Photo of Alex Hegyi

Computer & electronics hardware

Alex Hegyi

A new type of camera could let smartphones find counterfeit drugs or spot the ripest peach.
Photos by Damien Maloney

Year Honored



No matter how good your smartphone camera is, it can show you only a fraction of the detail Alex Hegyi can with the one he’s built at Xerox’s PARC in Palo Alto, California. That’s because Hegyi’s camera also records parts of the spectrum of light that you can’t see.

Since Hegyi’s camera logs a wider range of wavelengths, it can be used for everything from checking produce at the grocery store (fruits increasingly absorb certain wavelengths as they ripen) to spotting counterfeit drugs (the real ones reflect a distinctive pattern). In the near future, Hegyi hopes, his technology can be added to smartphone cameras, so anyone can make and use apps that harness so-called hyperspectral imaging.

Such systems have been around for years, but they have been big and expensive, limiting them to non-consumer applications like surveillance and quality control for food and drugs. His version, which is much simpler and more compact, relies on a black-and-white USB camera. He adds a liquid crystal cell, set between polarizing filters, in front of its image sensor. He also created software, which he runs on a connected tablet computer, to process the images.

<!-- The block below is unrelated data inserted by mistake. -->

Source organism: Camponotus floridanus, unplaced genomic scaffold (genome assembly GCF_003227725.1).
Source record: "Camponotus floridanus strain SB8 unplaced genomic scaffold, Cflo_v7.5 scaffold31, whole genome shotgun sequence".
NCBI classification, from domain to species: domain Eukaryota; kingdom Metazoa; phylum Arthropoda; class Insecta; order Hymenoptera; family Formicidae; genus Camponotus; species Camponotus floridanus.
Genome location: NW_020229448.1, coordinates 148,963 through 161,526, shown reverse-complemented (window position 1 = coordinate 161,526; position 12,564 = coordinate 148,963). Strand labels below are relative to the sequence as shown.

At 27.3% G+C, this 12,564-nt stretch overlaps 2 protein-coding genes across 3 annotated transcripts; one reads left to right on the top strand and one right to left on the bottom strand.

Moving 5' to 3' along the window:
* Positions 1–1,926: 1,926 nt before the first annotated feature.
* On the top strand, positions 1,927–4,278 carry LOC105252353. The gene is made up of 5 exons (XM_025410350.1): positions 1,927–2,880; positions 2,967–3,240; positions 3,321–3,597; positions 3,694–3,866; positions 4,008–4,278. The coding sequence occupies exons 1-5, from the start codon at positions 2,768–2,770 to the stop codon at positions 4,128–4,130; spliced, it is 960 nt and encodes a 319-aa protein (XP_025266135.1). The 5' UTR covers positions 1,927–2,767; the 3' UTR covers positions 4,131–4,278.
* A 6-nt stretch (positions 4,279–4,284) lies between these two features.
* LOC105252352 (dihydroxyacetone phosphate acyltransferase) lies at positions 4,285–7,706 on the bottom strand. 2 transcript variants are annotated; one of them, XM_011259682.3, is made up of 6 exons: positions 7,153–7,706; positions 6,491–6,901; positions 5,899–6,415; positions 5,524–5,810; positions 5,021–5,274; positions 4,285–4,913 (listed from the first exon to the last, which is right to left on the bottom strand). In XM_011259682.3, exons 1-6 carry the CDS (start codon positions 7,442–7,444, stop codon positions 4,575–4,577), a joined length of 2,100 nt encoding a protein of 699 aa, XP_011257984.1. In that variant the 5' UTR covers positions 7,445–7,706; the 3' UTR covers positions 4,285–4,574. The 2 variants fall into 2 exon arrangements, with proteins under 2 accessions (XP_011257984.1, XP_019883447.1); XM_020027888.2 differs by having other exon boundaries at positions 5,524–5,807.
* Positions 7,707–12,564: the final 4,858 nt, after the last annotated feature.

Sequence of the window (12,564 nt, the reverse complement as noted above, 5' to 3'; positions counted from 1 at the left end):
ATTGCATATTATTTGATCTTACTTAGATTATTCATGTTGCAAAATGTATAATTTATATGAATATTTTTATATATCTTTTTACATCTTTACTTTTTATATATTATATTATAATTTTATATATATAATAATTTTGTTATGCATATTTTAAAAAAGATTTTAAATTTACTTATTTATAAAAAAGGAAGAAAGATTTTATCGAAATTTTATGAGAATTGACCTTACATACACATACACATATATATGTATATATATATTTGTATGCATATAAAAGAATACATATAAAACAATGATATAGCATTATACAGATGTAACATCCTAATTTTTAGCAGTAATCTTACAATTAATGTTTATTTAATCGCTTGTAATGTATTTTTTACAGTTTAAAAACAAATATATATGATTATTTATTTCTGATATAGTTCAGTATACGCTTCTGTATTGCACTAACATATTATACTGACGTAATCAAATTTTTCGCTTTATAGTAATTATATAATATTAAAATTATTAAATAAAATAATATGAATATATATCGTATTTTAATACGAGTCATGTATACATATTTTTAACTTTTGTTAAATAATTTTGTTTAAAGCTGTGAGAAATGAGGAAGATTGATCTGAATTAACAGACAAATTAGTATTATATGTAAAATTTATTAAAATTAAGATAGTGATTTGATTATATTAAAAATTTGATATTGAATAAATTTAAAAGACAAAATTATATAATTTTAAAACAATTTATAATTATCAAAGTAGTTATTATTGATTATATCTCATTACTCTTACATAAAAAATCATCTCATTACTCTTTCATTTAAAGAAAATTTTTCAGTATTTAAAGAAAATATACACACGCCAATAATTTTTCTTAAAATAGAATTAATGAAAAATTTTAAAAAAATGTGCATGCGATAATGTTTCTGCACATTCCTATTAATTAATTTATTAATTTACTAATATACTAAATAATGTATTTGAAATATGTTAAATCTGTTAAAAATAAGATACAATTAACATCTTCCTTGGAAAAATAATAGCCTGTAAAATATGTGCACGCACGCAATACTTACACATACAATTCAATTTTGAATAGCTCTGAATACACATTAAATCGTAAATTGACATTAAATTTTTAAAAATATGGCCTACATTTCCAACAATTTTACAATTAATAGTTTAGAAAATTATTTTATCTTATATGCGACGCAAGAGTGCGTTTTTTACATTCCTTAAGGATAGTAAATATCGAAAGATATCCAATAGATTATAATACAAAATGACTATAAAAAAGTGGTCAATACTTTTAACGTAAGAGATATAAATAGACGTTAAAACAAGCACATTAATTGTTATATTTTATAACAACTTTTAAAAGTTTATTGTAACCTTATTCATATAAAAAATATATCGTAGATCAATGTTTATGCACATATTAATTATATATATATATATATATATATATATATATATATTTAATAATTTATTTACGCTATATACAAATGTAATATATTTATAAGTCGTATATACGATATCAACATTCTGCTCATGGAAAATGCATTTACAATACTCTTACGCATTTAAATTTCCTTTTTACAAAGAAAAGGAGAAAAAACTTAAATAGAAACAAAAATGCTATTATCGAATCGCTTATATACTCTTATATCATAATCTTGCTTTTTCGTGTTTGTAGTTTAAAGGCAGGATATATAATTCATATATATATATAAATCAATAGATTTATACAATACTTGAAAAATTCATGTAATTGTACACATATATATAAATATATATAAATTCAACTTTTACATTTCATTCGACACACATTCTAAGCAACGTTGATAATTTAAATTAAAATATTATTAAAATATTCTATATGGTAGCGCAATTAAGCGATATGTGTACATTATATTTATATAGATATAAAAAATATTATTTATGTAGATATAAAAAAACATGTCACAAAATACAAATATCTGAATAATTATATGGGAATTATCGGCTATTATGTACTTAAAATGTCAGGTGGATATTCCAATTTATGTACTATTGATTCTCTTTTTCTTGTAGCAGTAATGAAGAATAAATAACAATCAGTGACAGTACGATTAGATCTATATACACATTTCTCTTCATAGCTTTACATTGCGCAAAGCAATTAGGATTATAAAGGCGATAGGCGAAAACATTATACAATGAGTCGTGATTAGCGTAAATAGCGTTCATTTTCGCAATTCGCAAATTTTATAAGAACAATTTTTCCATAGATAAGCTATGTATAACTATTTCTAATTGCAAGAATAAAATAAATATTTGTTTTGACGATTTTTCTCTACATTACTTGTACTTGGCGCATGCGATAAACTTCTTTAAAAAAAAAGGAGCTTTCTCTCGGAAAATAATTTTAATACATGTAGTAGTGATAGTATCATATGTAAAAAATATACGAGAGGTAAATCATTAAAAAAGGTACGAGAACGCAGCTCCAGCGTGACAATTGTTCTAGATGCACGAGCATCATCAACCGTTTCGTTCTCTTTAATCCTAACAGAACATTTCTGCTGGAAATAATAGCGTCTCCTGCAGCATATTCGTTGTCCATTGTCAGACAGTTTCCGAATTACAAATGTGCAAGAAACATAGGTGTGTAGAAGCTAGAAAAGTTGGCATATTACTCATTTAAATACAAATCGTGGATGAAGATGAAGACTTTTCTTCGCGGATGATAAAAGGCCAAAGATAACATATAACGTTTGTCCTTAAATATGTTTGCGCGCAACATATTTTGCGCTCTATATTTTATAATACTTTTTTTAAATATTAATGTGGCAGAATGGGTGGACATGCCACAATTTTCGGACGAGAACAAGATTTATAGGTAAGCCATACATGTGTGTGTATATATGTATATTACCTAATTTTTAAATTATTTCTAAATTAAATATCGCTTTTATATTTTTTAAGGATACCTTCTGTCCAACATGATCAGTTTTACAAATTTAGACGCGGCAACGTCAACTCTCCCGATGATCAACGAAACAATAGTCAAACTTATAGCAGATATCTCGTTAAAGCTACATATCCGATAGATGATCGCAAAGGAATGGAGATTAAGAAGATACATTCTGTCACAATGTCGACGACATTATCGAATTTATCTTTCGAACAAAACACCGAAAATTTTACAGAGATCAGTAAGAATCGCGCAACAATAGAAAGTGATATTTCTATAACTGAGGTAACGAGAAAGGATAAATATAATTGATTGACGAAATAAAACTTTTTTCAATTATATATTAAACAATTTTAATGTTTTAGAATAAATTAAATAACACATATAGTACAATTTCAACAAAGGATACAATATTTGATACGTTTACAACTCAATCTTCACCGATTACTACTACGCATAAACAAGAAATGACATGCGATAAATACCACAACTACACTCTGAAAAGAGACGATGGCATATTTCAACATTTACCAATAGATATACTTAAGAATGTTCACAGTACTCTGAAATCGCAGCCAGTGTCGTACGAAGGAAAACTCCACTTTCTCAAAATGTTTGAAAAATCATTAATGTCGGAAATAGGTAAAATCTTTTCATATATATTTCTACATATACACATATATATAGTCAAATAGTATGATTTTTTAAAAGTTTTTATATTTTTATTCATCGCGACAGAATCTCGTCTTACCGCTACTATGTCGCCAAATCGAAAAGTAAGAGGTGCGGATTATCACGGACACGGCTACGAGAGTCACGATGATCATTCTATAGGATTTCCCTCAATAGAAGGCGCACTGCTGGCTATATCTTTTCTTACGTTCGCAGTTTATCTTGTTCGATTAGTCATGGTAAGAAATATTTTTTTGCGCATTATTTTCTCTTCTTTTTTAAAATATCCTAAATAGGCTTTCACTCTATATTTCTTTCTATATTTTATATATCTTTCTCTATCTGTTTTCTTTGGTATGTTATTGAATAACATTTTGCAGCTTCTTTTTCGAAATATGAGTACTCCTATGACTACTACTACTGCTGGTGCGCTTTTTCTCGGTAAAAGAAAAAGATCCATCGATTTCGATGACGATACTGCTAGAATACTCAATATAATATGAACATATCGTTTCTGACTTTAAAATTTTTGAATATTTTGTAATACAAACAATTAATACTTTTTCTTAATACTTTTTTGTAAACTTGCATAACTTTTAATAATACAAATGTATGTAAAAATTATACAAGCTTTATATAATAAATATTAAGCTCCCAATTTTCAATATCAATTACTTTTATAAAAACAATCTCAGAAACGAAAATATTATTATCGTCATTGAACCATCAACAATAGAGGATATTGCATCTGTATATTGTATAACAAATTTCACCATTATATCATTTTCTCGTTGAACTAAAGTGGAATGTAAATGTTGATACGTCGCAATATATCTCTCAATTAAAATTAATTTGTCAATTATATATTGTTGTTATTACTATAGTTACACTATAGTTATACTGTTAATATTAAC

Three to five years from now, Hegyi thinks, your phone could be revealing information that isn’t available in the visible spectrum of light. With such a tool, he says, “consumers themselves don’t have to know anything about wavelengths—they can take a picture and the display can say ‘counterfeit’ or ‘real.’” Or it might say the peach is ripe.

Rachel Metz

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Hegyi’s camera records parts of the spectrum that you can’t see.

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Hegyi’s prototype is a modified USB camera. Software lets him look at images in a new light, revealing novel details.